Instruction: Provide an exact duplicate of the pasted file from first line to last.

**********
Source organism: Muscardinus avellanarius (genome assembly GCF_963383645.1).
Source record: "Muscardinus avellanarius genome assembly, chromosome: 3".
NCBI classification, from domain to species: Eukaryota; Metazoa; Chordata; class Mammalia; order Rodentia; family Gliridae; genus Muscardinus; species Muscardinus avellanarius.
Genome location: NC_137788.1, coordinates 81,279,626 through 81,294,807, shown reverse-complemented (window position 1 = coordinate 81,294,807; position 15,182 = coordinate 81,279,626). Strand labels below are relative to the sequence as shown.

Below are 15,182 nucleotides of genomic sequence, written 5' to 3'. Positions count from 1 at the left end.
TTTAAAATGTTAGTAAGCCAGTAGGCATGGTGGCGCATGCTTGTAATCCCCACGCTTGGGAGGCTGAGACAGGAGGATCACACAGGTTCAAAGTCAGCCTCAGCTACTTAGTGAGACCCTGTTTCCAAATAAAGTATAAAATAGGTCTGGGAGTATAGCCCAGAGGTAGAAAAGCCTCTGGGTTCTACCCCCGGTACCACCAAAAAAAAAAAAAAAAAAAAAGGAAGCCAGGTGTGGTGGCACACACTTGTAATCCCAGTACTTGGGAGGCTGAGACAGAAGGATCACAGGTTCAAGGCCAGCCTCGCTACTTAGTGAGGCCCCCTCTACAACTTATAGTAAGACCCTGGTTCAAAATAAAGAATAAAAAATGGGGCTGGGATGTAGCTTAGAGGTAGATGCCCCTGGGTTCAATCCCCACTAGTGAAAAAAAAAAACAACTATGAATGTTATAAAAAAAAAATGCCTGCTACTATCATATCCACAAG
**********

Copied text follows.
Source organism: Muscardinus avellanarius (genome assembly GCF_963383645.1).
Source record: "Muscardinus avellanarius genome assembly, chromosome: 3".
NCBI classification, from domain to species: Eukaryota; Metazoa; Chordata; class Mammalia; order Rodentia; family Gliridae; genus Muscardinus; species Muscardinus avellanarius.
Genome location: NC_137788.1, coordinates 81,279,626 through 81,294,807, shown reverse-complemented (window position 1 = coordinate 81,294,807; position 15,182 = coordinate 81,279,626). Strand labels below are relative to the sequence as shown.

Below are 15,182 nucleotides of genomic sequence, written 5' to 3'. Positions count from 1 at the left end.
TTTAAAATGTTAGTAAGCCAGTAGGCATGGTGGCGCATGCTTGTAATCCCCACGCTTGGGAGGCTGAGACAGGAGGATCACACAGGTTCAAAGTCAGCCTCAGCTACTTAGTGAGACCCTGTTTCCAAATAAAGTATAAAATAGGTCTGGGAGTATAGCCCAGAGGTAGAAAAGCCTCTGGGTTCTACCCCCGGTACCACCAAAAAAAAAAAAAAAAAAAAAGGAAGCCAGGTGTGGTGGCACACACTTGTAATCCCAGTACTTGGGAGGCTGAGACAGAAGGATCACAGGTTCAAGGCCAGCCTCGCTACTTAGTGAGGCCCCCTCTACAACTTATAGTAAGACCCTGGTTCAAAATAAAGAATAAAAAATGGGGCTGGGATGTAGCTTAGAGGTAGATGCCCCTGGGTTCAATCCCCACTAGTGAAAAAAAAAAACAACTATGAATGTTATAAAAAAAAAATGCCTGCTACTATCATATCCACAAG